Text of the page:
Learning how to cut cocaine is something most drug dealers do, and there’s a good reason for that. Cutting cocaine means mixing the cocaine with additives, some of which may just be fillers while others can be dangerous or toxic. As a result, dealers can increase their profits, often at their customers’ expense.
Cutting cocaine may be beneficial for drug dealers and their bottom line, but it can be extremely risky for people who use their drugs because they don’t know what is actually in the cocaine they’re using.
Using cocaine that’s cut with other drugs or substances can be fatal as it increases the risk of negative side effects and overdose. It also makes it harder to treat an overdose when a hospital or rehab center’s medical team can’t immediately know what was taken without tests.
Article at a Glance:
- By itself, cocaine is a risky and often deadly substance to use.
- Combining it with cocaine cutting agents adds more risk and unpredictability.
- There is no way for people to determine what’s truly in cocaine when they buy it on the streets. They’re ultimately gambling in a very dangerous way.
Table of Contents
How Pure Is Most Cocaine?
The majority of cocaine sold on the streets is cut with other substances and does contain impurities. The objective of cutting cocaine is to add weight, ultimately sell less cocaine, and get the most amount of money. In 2017, the Drug Enforcement Administration recorded the average purity level of seized cocaine was only 61.5%.
The variation in substances cocaine is cut with makes it even more dangerous than it otherwise is. There is no way to determine if the cocaine you purchase has other things added to it.
What Is Cocaine Cut With?
There are multiple ingredients used to cut cocaine, some are more dangerous than others. For example –
Visual Additivities or Dilutants
The primary objective of these cutting agents is to make it appear as if someone is buying more cocaine than they actually are. These substances aren’t intended to change the overall effects of the drug. Some of the most common visual additives include:
- Laundry detergent
Sometimes boric acid is used for cutting cocaine, as are local anesthetics. These items are selected as cutting agents because they come in white powder form, so it’s essentially impossible to determine if they’ve been added to street drugs.
The agents listed above aren’t always harmful, but they can eventually be over time and cause additional health problems beyond the risks of the cocaine itself. For example, if you’re regularly ingesting laundry detergent, it can build up in the arteries and cause blockages that affect the liver, brain, or heart.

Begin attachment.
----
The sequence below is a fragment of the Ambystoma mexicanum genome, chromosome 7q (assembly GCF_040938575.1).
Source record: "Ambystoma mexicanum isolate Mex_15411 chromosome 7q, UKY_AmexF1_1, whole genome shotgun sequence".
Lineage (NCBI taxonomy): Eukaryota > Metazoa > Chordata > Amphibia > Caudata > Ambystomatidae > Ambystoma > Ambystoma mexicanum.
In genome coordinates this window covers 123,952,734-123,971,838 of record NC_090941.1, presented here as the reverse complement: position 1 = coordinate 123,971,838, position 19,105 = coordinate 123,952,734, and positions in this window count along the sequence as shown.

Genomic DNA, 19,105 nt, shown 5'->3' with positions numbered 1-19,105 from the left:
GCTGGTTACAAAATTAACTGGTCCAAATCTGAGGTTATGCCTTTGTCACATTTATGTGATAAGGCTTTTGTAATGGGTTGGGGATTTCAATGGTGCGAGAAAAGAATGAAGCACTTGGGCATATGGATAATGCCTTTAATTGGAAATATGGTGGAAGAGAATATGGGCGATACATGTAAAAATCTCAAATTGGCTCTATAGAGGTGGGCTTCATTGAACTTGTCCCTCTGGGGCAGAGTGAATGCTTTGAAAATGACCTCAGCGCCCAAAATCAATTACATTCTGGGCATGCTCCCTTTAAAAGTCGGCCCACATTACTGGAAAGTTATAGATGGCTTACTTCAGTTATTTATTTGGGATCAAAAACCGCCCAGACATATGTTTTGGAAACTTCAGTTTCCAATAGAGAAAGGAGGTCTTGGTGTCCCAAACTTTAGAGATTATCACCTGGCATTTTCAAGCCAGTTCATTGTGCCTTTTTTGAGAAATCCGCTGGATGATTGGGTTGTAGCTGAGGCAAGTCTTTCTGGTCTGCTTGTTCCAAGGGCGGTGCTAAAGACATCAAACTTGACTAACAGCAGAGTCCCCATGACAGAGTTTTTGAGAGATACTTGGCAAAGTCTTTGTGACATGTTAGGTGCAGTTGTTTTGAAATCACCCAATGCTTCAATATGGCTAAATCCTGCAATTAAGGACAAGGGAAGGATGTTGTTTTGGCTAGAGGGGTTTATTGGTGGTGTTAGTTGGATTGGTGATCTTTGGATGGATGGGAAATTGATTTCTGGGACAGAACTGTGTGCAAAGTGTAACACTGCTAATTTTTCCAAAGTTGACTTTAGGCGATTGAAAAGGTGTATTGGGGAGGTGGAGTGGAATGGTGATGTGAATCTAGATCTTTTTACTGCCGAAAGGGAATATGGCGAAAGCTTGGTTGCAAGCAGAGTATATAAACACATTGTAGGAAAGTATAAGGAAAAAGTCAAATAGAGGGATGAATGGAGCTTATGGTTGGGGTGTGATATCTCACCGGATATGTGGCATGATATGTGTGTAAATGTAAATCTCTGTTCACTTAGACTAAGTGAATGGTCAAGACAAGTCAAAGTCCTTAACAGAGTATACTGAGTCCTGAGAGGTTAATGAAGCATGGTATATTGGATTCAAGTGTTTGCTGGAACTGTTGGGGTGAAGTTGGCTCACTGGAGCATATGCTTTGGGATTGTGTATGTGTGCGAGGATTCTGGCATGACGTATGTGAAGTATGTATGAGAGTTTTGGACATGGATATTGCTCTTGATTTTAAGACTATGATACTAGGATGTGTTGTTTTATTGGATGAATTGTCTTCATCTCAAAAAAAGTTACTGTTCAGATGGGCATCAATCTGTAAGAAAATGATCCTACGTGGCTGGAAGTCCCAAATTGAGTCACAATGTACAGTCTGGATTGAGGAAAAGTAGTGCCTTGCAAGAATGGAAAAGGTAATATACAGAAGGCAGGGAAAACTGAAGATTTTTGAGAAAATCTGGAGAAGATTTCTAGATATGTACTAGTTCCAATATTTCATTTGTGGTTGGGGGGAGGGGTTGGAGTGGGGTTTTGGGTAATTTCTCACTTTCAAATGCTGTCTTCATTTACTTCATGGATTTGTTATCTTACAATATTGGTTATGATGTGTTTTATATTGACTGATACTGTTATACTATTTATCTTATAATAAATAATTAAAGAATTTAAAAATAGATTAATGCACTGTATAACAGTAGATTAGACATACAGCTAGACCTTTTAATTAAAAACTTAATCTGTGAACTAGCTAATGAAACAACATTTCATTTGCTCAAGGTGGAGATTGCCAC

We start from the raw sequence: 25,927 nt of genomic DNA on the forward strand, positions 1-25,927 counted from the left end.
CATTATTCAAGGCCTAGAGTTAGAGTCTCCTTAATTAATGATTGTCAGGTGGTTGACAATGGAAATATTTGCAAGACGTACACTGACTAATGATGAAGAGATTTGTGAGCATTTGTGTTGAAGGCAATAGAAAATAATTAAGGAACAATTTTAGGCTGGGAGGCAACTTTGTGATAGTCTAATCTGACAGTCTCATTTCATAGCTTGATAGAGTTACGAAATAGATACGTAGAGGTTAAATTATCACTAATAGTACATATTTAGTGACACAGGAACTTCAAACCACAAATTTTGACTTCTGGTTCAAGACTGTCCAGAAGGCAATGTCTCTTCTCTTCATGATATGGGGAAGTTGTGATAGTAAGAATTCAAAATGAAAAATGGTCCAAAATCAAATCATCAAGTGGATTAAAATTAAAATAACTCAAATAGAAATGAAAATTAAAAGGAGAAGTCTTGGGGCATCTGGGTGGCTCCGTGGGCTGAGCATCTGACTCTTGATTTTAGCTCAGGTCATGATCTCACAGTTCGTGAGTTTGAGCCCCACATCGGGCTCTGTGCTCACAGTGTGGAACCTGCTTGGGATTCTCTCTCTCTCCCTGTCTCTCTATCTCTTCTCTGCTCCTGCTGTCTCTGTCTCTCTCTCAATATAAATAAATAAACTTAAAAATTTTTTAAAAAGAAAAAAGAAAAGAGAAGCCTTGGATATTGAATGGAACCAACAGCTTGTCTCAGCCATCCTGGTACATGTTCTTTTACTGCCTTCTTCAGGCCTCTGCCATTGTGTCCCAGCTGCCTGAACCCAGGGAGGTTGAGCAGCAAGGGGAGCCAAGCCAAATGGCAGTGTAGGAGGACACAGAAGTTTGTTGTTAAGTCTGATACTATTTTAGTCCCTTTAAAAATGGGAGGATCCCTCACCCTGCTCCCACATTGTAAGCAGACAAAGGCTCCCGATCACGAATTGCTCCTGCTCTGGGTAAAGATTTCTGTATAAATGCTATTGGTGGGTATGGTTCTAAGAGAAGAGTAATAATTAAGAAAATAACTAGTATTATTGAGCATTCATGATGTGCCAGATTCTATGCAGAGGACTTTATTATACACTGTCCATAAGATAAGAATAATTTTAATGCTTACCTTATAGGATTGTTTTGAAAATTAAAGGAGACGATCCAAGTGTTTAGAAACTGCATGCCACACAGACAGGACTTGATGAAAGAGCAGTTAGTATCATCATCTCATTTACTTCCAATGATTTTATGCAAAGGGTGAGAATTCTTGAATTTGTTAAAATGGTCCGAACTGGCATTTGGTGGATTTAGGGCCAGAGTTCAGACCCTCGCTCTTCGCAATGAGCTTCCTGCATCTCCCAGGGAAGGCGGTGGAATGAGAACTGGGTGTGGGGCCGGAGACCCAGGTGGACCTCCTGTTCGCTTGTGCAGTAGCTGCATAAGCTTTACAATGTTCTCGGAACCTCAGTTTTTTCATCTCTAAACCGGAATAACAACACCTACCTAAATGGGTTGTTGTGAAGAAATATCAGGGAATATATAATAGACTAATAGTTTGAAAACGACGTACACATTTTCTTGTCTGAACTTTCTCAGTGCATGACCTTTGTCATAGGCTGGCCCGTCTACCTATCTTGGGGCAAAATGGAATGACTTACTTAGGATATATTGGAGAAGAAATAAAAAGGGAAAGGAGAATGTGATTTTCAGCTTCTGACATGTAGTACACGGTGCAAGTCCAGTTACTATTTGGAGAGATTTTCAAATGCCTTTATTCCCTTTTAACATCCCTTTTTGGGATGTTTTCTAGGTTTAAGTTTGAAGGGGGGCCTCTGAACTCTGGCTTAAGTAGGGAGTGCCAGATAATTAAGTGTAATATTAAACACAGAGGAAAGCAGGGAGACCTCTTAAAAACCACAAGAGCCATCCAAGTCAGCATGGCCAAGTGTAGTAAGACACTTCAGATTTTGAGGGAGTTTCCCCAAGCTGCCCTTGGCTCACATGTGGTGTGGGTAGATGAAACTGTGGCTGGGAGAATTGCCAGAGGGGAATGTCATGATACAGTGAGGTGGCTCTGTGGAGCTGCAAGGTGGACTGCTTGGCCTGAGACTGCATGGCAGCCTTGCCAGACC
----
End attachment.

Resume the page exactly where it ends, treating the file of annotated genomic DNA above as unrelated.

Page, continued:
Other Drugs or Chemicals
Other stimulants may be used as cutting agents, such as caffeine, methylphenidate, and amphetamine. Since cocaine is also a stimulant, these agents can cause the drugs’ effects to be more noticeable, even when there’s less of the actual cocaine.
Local anesthetics can include things like procaine and lidocaine, and they have a numbing effect. They don’t taste any different than cocaine, which is why they’re often used to cut cocaine.
It may also be cut with levamisole, which is used to kill parasites and deworm animals. This substance is included because it has effects similar to a stimulant and it’s inexpensive. Levamisole is toxic to humans and can lead to painful skin lesions, skin necrosis (death), renal failure, and seizures.
These aren’t the only things used as cutting agents, but they are some of the most common. It’s also possible that dealers are cutting cocaine with other illegal drugs like marijuana, heroin, LSD, and PCP, which can change or heighten the cocaine’s adverse effects.
If you or a loved one live with cocaine addiction or are using the drug recreationally and want to stop, it’s time to seek professional help. The Recovery Village provides care to those struggling with substance abuse. Reach out to one of our knowledgeable representatives today to learn how you can start on your path to recovery.
U.S. Department of Justice. “2019 National Drug Threat Assessment.” December 2019. Accessed June 23, 2020.
Lee, Kachiu; et al. “Complications Associated With Use of Levamisole-Contaminated Cocaine: An Emerging Public Health Challenge.” Mayo Clinic Proceedings, June 2012. Accessed June 23, 2020.
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